Looking at the generational gap between metalheads and rock enthusiasts, what is your stance on the social media and digital frenzy output of music as it stands today? And do you feel that the original principles of discipline, practice and marketing your wares fall short now, because of the Youtubers etc.?
S: I think that it both ends of the spectrum. I just finished working with Johnny from Nothing More. They are extremely detail orientated, extremely sensitive to change and extremely sensitive to the artistic vision. There aren’t a lot of bands, in my opinion, that are that sort of detail oriented.
To answer your question in a more general sense, I think the big difference between the past and now, music is more disposable, not that I mean that it’s worse, I actually mean that it’s designed to be disposable. The branding is made that way. We all know the bands, like, “Oh, that’s that band. And they do that thing”. The songs seem not as important as that thing they do. There’s a brand that they’re selling, and the song is the delivery system. There’s not necessarily this artistry going on, but this brand that’s there. And I’m not afraid to mention it, but MGK is one of those. I think he’s not saying anything interesting musically, but the brand is intriguing. The way he delivers it, the music doesn’t hold that value. It’s the brand. I also used Lady Gaga as a perfect example. The brand is more important than the music. I find that is happening more, and because of the digital universe, and the amount of music that’s competing for brain space, songs just have a much shorter shelf life. When I was listening to Metallica’s “And Justice For All” in 1989, there wasn’t any more music I needed at that time. Nowadays, kids won’t listen to an album for more than a year. Artists are putting out more singles and music all the time, and the attention span is way shorter. But it’s also the mathematics of music. There’s only 12 notes in a scale, and there’s only so many rhythms and lyrics in popular music. So what you’re trying to figure out is what makes a singer unique, and how do I take the background music and make it feel as new as possible. These are the only real problems that are being solved. How do I create something that no ones’ ever heard before? As a producer, my struggle is with guitar sometimes. I love this, but I also feel like I’ve heard this a thousand times. So, it’s one of those things that, like with the Nothing More record that’s not out yet, that I have been a part of, a lot of the guitar approach hasn’t been done before. Or really is just unique. For me it’s stimulating. The hot chick at the end of the bar may not care, but at the end of the day, we hope she likes the singer and the vibe, enough to like the music.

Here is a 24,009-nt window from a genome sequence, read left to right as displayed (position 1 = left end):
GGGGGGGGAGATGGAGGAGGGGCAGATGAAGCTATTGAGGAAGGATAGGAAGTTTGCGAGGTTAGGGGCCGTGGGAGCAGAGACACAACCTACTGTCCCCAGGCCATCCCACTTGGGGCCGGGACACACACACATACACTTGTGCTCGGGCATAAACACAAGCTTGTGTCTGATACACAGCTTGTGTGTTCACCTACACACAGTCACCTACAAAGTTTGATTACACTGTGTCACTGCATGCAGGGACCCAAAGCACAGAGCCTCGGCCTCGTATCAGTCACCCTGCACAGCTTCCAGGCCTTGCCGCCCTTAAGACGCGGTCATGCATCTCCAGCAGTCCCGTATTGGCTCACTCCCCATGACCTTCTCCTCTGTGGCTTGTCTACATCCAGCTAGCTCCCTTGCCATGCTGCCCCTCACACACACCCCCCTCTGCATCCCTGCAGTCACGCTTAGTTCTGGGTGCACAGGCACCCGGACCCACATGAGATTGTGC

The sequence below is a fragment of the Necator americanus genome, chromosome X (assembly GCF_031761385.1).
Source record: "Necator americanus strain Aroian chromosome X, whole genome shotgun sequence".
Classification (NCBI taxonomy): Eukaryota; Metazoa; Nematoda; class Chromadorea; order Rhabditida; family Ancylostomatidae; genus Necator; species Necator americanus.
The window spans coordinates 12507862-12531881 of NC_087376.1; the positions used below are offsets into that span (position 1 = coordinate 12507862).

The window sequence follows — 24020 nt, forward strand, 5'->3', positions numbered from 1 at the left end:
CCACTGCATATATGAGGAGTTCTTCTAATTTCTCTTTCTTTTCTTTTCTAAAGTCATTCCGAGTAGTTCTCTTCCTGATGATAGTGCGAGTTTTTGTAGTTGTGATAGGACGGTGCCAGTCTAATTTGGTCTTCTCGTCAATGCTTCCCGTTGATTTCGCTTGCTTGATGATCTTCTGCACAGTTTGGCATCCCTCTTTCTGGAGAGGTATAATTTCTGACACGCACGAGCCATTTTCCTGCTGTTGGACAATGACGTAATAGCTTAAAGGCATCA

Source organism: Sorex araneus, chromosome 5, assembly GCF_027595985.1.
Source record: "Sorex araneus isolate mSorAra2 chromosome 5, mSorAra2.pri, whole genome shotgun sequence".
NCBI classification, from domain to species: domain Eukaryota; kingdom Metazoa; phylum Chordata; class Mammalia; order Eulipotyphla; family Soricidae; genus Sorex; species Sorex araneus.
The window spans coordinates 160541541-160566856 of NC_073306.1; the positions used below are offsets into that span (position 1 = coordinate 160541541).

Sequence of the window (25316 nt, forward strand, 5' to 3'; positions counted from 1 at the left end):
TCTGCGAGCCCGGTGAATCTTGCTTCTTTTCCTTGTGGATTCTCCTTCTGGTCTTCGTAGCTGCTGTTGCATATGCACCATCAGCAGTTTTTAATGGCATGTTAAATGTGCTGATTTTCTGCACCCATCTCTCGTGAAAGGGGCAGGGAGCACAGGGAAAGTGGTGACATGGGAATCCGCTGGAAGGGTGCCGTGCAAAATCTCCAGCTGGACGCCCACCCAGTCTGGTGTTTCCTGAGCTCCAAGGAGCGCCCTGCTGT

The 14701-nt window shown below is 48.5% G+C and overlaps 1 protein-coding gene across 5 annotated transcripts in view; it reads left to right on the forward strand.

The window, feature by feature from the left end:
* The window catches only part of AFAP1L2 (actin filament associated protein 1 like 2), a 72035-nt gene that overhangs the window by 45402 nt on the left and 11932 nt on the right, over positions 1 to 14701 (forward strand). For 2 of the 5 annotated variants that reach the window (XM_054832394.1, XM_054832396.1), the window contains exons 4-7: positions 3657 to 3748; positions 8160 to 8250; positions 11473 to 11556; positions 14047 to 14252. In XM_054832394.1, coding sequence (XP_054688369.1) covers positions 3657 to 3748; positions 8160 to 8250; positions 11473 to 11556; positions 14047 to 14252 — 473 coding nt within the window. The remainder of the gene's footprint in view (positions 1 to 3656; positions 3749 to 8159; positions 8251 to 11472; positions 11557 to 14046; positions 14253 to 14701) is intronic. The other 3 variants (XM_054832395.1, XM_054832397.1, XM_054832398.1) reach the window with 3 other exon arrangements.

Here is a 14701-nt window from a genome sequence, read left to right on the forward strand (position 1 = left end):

Do you have a favorite literary reference or composition “Easter egg” in any of your songs that pay homage to your influences?
S: There used to be a lot more, in the old days, because I was much immersed in Shakespere. From the age of 14 to 21, I worked at the Delacorte Theater in Manhattan. I used to watch all of those plays. All the time. It would be literally the same play thirty times. Then another one thirty times. I became obsessed with the music of Shakespere’s language. So, I do feel that the better lyrics that I have, have a nod to some Shakesperian phrasing. But, I wouldn’t expect anyone to pick up on it because of all my “Sting-isms” and my “Peter Gabriel-isms”.
What defines “Intercorrupted”?
S: So, the best way to define the song, just so you know, “Intercorrupted” is a fake word. It fixes our algorithm problem (laughs). If you search, we’re the only thing that comes up. I think that the state of the world, specifically the US, is so blame ridden, there are literally entire factions of people that are just wholly focused on who to blame. So, if you can blame the other side for something, or say that’s messed up, or “Obama did this”, or “Trump did this”, everyone has a person that’s their scapegoat. But the fact is that we exist in a world where we need our enemies to justify our position. So, we need that other counterpoint, that other person, to feel valid. To feel reinforced in that position. And in that way, we are intercorrupted.